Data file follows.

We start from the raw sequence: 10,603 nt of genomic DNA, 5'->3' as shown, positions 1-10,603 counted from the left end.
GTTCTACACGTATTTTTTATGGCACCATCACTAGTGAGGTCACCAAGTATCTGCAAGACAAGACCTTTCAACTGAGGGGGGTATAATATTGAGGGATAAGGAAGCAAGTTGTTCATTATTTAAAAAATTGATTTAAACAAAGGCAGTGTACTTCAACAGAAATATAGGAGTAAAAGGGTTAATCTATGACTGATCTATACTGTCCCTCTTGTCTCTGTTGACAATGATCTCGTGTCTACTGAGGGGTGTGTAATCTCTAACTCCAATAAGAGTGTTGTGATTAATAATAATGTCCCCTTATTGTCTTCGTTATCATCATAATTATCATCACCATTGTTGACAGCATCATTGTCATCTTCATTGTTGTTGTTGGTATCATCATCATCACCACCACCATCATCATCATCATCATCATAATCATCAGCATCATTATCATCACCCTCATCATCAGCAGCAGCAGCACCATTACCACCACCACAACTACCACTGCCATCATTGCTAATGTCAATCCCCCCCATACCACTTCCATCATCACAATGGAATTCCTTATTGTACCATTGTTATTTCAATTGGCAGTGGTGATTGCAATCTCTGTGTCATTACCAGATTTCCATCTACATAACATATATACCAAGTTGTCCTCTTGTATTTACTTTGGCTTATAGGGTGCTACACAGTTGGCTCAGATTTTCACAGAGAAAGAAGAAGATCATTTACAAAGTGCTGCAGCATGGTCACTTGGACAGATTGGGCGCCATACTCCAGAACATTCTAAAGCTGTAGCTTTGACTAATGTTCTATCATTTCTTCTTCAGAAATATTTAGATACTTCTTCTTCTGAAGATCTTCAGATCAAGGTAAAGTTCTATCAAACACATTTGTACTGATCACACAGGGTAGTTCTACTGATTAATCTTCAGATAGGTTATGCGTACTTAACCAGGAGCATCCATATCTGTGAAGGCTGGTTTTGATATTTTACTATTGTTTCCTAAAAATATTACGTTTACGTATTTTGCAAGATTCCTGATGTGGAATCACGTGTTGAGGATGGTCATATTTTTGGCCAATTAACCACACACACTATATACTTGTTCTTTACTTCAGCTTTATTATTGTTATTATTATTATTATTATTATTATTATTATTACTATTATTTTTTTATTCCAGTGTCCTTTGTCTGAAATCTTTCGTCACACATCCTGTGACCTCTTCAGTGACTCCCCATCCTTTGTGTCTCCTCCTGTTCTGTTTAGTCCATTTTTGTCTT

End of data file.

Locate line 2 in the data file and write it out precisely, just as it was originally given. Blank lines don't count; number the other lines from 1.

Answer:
GTTCTACACGTATTTTTTATGGCACCATCACTAGTGAGGTCACCAAGTATCTGCAAGACAAGACCTTTCAACTGAGGGGGGTATAATATTGAGGGATAAGGAAGCAAGTTGTTCATTATTTAAAAAATTGATTTAAACAAAGGCAGTGTACTTCAACAGAAATATAGGAGTAAAAGGGTTAATCTATGACTGATCTATACTGTCCCTCTTGTCTCTGTTGACAATGATCTCGTGTCTACTGAGGGGTGTGTAATCTCTAACTCCAATAAGAGTGTTGTGATTAATAATAATGTCCCCTTATTGTCTTCGTTATCATCATAATTATCATCACCATTGTTGACAGCATCATTGTCATCTTCATTGTTGTTGTTGGTATCATCATCATCACCACCACCATCATCATCATCATCATCATAATCATCAGCATCATTATCATCACCCTCATCATCAGCAGCAGCAGCACCATTACCACCACCACAACTACCACTGCCATCATTGCTAATGTCAATCCCCCCCATACCACTTCCATCATCACAATGGAATTCCTTATTGTACCATTGTTATTTCAATTGGCAGTGGTGATTGCAATCTCTGTGTCATTACCAGATTTCCATCTACATAACATATATACCAAGTTGTCCTCTTGTATTTACTTTGGCTTATAGGGTGCTACACAGTTGGCTCAGATTTTCACAGAGAAAGAAGAAGATCATTTACAAAGTGCTGCAGCATGGTCACTTGGACAGATTGGGCGCCATACTCCAGAACATTCTAAAGCTGTAGCTTTGACTAATGTTCTATCATTTCTTCTTCAGAAATATTTAGATACTTCTTCTTCTGAAGATCTTCAGATCAAGGTAAAGTTCTATCAAACACATTTGTACTGATCACACAGGGTAGTTCTACTGATTAATCTTCAGATAGGTTATGCGTACTTAACCAGGAGCATCCATATCTGTGAAGGCTGGTTTTGATATTTTACTATTGTTTCCTAAAAATATTACGTTTACGTATTTTGCAAGATTCCTGATGTGGAATCACGTGTTGAGGATGGTCATATTTTTGGCCAATTAACCACACACACTATATACTTGTTCTTTACTTCAGCTTTATTATTGTTATTATTATTATTATTATTATTATTATTATTACTATTATTTTTTTATTCCAGTGTCCTTTGTCTGAAATCTTTCGTCACACATCCTGTGACCTCTTCAGTGACTCCCCATCCTTTGTGTCTCCTCCTGTTCTGTTTAGTCCATTTTTGTCTT